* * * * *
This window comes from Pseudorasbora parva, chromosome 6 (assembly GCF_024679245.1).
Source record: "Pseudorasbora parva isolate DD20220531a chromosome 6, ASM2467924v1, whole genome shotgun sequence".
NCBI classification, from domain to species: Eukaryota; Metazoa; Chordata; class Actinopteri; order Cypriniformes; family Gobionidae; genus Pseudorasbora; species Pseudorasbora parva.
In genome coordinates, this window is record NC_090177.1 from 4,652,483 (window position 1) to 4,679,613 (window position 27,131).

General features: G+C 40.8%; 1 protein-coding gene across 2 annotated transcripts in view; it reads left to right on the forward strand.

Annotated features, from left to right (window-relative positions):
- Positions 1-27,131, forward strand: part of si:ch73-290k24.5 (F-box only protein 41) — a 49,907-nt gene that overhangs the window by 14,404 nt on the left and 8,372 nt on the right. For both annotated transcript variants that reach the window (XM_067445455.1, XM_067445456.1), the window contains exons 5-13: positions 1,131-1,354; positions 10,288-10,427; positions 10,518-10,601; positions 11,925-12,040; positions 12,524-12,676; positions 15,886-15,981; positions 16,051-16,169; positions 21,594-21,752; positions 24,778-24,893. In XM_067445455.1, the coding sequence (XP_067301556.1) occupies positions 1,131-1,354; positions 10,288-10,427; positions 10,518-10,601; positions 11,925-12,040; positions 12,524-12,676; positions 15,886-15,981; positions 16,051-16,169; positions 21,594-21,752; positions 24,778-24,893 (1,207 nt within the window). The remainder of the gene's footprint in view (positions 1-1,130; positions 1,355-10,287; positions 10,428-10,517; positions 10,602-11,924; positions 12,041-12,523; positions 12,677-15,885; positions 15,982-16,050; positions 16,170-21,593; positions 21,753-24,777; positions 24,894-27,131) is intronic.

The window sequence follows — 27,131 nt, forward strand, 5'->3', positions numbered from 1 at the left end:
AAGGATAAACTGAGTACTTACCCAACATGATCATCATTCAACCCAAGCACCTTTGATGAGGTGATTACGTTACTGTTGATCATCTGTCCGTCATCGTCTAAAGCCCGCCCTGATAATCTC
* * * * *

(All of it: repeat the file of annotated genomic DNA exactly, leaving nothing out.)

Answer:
This window comes from Pseudorasbora parva, chromosome 6 (assembly GCF_024679245.1).
Source record: "Pseudorasbora parva isolate DD20220531a chromosome 6, ASM2467924v1, whole genome shotgun sequence".
NCBI classification, from domain to species: Eukaryota; Metazoa; Chordata; class Actinopteri; order Cypriniformes; family Gobionidae; genus Pseudorasbora; species Pseudorasbora parva.
In genome coordinates, this window is record NC_090177.1 from 4,652,483 (window position 1) to 4,679,613 (window position 27,131).

General features: G+C 40.8%; 1 protein-coding gene across 2 annotated transcripts in view; it reads left to right on the forward strand.

Annotated features, from left to right (window-relative positions):
- Positions 1-27,131, forward strand: part of si:ch73-290k24.5 (F-box only protein 41) — a 49,907-nt gene that overhangs the window by 14,404 nt on the left and 8,372 nt on the right. For both annotated transcript variants that reach the window (XM_067445455.1, XM_067445456.1), the window contains exons 5-13: positions 1,131-1,354; positions 10,288-10,427; positions 10,518-10,601; positions 11,925-12,040; positions 12,524-12,676; positions 15,886-15,981; positions 16,051-16,169; positions 21,594-21,752; positions 24,778-24,893. In XM_067445455.1, the coding sequence (XP_067301556.1) occupies positions 1,131-1,354; positions 10,288-10,427; positions 10,518-10,601; positions 11,925-12,040; positions 12,524-12,676; positions 15,886-15,981; positions 16,051-16,169; positions 21,594-21,752; positions 24,778-24,893 (1,207 nt within the window). The remainder of the gene's footprint in view (positions 1-1,130; positions 1,355-10,287; positions 10,428-10,517; positions 10,602-11,924; positions 12,041-12,523; positions 12,677-15,885; positions 15,982-16,050; positions 16,170-21,593; positions 21,753-24,777; positions 24,894-27,131) is intronic.

The window sequence follows — 27,131 nt, forward strand, 5'->3', positions numbered from 1 at the left end:
AAGGATAAACTGAGTACTTACCCAACATGATCATCATTCAACCCAAGCACCTTTGATGAGGTGATTACGTTACTGTTGATCATCTGTCCGTCATCGTCTAAAGCCCGCCCTGATAATCTC